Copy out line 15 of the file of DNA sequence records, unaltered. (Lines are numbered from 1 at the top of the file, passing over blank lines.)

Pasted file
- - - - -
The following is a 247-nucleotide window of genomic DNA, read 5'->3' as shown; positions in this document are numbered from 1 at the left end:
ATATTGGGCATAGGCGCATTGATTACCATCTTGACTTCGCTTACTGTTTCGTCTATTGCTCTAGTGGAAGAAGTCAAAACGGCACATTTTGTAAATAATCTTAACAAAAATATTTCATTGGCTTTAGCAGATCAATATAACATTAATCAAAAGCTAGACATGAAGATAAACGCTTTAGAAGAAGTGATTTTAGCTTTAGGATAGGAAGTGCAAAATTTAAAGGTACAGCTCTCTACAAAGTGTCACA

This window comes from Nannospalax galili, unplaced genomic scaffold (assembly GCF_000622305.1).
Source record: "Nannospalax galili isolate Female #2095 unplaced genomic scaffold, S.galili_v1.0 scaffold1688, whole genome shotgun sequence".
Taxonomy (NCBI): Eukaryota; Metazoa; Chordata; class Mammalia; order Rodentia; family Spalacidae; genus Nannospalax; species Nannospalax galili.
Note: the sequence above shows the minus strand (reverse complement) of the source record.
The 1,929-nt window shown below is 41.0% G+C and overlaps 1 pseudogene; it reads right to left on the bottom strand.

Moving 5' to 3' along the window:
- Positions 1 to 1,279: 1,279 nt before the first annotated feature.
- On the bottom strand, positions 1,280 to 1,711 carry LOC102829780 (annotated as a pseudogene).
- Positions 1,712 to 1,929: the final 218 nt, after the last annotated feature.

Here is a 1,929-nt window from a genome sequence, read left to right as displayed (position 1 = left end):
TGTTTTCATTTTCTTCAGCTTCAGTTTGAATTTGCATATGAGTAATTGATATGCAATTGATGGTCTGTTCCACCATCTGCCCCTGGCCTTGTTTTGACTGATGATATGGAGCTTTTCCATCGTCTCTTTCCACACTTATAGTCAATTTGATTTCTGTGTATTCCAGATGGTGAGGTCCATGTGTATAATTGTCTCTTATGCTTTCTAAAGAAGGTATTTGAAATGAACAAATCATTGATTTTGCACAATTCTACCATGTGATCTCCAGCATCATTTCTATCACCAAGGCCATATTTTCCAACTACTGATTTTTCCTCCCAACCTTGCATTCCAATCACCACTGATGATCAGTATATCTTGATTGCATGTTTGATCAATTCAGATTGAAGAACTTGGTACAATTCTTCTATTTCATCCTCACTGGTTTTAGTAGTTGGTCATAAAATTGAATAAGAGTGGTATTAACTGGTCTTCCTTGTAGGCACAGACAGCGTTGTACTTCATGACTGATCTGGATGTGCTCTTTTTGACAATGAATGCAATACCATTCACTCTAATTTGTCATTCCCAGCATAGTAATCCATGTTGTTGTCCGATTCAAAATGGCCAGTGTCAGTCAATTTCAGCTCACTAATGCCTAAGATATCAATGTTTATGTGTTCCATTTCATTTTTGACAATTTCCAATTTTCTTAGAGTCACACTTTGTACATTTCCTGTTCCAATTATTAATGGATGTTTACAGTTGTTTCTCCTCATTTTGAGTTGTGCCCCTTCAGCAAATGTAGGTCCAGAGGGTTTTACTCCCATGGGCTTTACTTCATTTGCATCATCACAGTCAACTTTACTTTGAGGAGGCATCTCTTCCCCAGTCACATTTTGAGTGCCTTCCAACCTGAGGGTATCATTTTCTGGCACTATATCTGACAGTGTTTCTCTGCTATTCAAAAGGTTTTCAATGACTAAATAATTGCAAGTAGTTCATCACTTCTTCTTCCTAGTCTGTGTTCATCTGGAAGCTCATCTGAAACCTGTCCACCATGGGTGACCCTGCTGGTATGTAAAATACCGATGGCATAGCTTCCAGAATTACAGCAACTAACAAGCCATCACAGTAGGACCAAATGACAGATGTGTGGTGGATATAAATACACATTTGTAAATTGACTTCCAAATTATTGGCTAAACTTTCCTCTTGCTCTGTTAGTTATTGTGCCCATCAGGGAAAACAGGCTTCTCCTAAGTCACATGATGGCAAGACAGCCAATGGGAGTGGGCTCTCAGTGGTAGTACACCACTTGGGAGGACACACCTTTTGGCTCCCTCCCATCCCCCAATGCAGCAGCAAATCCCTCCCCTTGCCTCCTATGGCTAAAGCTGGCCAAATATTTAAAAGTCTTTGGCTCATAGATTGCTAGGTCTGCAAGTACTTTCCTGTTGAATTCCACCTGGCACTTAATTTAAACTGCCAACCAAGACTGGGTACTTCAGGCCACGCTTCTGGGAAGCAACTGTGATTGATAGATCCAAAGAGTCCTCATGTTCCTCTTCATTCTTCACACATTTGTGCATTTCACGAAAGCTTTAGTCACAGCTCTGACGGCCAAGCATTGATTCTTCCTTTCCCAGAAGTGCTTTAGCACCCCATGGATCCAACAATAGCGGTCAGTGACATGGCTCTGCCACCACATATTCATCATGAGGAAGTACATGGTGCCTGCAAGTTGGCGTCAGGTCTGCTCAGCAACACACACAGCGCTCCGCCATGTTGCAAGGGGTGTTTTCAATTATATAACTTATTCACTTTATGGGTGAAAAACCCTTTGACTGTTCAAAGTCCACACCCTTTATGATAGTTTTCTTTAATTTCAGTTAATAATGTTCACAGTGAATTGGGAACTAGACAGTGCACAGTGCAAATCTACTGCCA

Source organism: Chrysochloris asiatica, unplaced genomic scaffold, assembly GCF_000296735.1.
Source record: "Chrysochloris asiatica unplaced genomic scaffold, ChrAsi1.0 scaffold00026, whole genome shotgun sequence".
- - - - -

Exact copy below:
Source record: "Chrysochloris asiatica unplaced genomic scaffold, ChrAsi1.0 scaffold00026, whole genome shotgun sequence".